Once visitors are aware that hālona means “lookout” in Hawaiian, it becomes quite clear what the Halona Blowhole is about: views, Pacific Ocean and blowhole! The Halona Blowhole is one of the most spectacular natural wonders on O’ahu Island; the more than 1,000-year-old geyser-like rock formation is characterized by a hole which propels incoming surf in a narrow, molten lava tube, shooting sea spray high into the air as a result - sometimes up to 30 feet. This is mostly a summery phenomenon but wintertime also has a big ticket item drawing visitors: humpback whales. The lookout point offers unobstructed views of the O’ahu shoreline as well as glimpses of Lanai and Moloka'I Islands on clear days.The coast is home to a special type of coral that requires very little light to live, the Sinularia Leather Coral, where it is possible to find various species like echinoderms, slugs, corals, and eels. And although the marine life is quite plentiful and fascinating, divers should proceed with caution because of the strong and sometimes erratic currents, including the colloquially named Moloka'i Express, which can drag divers out to sea without warning. Visitors should know that below the hālona is one of the most dangerous ocean currents in the world, and should always proceed with care.More

Mauna Kea Summit & Observatory

Visiting the Mauna Kea Summit and Observatories gives you the feeling of being on top of the world for good reason: You’re actually pretty close. Standing at 13,796 feet (4,138 meters), the mountain is Hawaii's tallest and the highlight of many visitors' trips to the Big Island of Hawaii. The Mauna Kea Observatories (MKO) feature some of the world's largest telescopes, including equipment from Canada, France, and the University of Hawaii, due to its designation as an unparalleled destination for stargazing.More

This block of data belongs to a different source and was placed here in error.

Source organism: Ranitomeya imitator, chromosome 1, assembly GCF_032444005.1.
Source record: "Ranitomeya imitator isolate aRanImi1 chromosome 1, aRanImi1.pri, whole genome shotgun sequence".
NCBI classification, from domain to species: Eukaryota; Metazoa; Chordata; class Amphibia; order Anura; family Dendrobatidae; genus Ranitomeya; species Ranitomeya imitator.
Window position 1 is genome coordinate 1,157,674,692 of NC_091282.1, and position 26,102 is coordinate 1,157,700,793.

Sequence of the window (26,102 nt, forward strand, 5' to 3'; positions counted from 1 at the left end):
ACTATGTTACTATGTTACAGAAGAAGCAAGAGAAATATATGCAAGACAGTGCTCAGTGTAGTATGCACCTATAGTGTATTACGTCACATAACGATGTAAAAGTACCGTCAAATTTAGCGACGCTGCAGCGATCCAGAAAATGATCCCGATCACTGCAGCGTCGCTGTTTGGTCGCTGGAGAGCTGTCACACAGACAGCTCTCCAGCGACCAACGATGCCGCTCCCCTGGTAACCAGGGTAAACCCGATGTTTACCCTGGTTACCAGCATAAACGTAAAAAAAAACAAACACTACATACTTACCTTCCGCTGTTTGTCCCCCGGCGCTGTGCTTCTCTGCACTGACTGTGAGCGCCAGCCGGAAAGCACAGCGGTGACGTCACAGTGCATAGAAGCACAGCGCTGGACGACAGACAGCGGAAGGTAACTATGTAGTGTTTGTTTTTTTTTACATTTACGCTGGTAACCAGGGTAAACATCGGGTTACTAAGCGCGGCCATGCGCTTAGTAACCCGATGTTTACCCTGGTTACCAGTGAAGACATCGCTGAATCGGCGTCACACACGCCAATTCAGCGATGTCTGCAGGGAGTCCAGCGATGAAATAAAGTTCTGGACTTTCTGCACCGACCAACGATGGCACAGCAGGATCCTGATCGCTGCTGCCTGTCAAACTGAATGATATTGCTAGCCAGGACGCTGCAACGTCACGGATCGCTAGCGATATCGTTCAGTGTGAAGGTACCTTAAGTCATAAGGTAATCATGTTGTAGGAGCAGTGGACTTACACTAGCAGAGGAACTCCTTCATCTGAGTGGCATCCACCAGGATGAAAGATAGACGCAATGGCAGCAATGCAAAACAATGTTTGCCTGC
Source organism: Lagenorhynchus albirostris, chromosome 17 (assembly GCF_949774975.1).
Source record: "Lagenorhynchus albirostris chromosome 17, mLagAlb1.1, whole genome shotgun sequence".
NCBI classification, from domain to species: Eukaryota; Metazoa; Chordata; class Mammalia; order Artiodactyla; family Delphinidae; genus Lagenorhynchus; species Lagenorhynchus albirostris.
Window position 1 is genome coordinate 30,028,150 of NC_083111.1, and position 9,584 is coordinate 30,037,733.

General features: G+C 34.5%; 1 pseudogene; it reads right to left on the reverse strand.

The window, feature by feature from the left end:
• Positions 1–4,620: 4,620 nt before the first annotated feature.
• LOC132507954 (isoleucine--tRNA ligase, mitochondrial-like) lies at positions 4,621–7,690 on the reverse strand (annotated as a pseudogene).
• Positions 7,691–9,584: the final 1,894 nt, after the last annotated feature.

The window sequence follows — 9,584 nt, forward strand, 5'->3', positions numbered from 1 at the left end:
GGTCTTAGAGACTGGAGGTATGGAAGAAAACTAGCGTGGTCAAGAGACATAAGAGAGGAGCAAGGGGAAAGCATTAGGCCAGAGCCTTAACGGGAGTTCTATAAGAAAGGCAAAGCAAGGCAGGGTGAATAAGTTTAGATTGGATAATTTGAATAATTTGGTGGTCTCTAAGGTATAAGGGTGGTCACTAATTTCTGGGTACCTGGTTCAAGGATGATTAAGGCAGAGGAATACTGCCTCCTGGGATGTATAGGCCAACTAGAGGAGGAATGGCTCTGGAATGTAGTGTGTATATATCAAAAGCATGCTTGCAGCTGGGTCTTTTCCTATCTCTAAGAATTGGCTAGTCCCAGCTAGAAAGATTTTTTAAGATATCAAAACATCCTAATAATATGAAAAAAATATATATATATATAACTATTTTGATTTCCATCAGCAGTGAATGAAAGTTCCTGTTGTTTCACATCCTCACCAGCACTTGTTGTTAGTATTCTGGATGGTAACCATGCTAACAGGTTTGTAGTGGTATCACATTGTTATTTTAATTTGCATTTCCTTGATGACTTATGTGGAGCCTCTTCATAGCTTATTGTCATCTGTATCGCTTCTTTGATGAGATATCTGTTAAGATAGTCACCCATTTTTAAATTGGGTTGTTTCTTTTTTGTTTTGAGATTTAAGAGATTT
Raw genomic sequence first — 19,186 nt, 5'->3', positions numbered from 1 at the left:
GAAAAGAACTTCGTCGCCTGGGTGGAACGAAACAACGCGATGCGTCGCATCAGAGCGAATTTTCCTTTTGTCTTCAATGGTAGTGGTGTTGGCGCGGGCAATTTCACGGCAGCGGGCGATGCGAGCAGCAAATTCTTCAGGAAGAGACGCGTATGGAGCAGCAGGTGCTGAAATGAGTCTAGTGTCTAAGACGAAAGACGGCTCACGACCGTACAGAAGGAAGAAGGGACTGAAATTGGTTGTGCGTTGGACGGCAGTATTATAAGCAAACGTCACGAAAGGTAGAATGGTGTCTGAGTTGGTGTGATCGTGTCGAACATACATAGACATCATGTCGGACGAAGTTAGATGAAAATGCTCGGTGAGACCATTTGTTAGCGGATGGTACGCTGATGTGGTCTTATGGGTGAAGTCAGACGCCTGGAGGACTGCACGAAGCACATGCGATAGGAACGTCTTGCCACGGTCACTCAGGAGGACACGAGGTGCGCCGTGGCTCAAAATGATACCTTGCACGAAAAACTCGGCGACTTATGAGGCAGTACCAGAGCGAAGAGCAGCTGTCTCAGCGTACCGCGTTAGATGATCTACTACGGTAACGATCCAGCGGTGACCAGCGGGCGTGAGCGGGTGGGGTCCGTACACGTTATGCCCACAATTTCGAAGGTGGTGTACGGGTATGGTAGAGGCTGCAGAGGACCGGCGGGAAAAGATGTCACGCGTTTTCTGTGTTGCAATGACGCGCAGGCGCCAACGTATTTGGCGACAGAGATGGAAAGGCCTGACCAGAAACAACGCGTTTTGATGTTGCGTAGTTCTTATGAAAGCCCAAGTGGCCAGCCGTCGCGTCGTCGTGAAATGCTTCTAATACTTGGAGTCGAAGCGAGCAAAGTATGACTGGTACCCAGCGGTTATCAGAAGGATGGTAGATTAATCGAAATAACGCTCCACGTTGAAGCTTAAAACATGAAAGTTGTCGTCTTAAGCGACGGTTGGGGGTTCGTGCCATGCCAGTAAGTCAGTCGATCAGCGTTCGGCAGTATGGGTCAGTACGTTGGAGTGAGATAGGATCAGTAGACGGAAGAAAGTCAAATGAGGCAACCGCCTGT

Diamond Head

Arguably Hawaii's most well-known sight, Diamond Head Crater is more than just a famous Waikiki backdrop but also an entire attraction unto itself, featuring one of Oahu's best hikes for a panoramic view. From atop the 760-foot (231-meter) summit, visitors can gaze out from Koko Head Crater to the Honolulu skyline and down on Waikiki Beach, where surfers, paddlers, sailboats, and canoes all splash through the tropical waters.More

Dole Plantation

What started out as a Wahiawa fruit stand in the middle of the pineapple fields in 1950 is now an extremely popular Hawaiian attraction. The sprawling Dole Plantation in central Oahu is a rural throwback to a time when the pineapple helped rule Oahu’s economy. Visitors can sample the sweet yellow fruit, ride on the famous Pineapple Express train and motor out through the fields, take a walk through a huge garden maze, learn how to find fresh pineapple when grocery shopping, and hear how pineapples are grown on plants—and not underground or on trees.More

Kona (Kailua-Kona)

Kailua-Kona, the largest town on the Big Island of Hawaii, is the epicenter of activities and tours on the Kona Coast—part of the island’s western (leeward) side. The antithesis to the lush, often rainy jungles of Hilo on the island’s eastern (windward) side, dry and sunny Kona’s activities put a huge emphasis on long days in the outdoors. Kailua-Kona is the jumping-off point for the Big Island’s best coffee-farm tours, superb reef snorkeling, all levels of hiking, and experiencing ancient Hawaiian culture, while downtown’s seaside shops and dining come with spectacular sunset views.More

Makapuu Lighthouse

Within Kaiwi State Scenic Shoreline on Oahu’s Windward Coast, the Makapu’u Point Lighthouse Trail is a popular hike ending at the historical red-roofed Makapu’u Lighthouse, built in 1909. Though the lighthouse is not open to the public, the moderately challenging hike attracts travelers and locals alike for its stunning coastal views.More

Haleakala Crater

Dubbed “House of the Sun” by native Hawaiians, Haleakala Crater is the world’s largest dormant volcano and the highest peak in Maui. Set in Haleakala National Park, here you can see a lunar landscape, admire cinder cones and endangered silversword plants, and trek wild hiking trails.More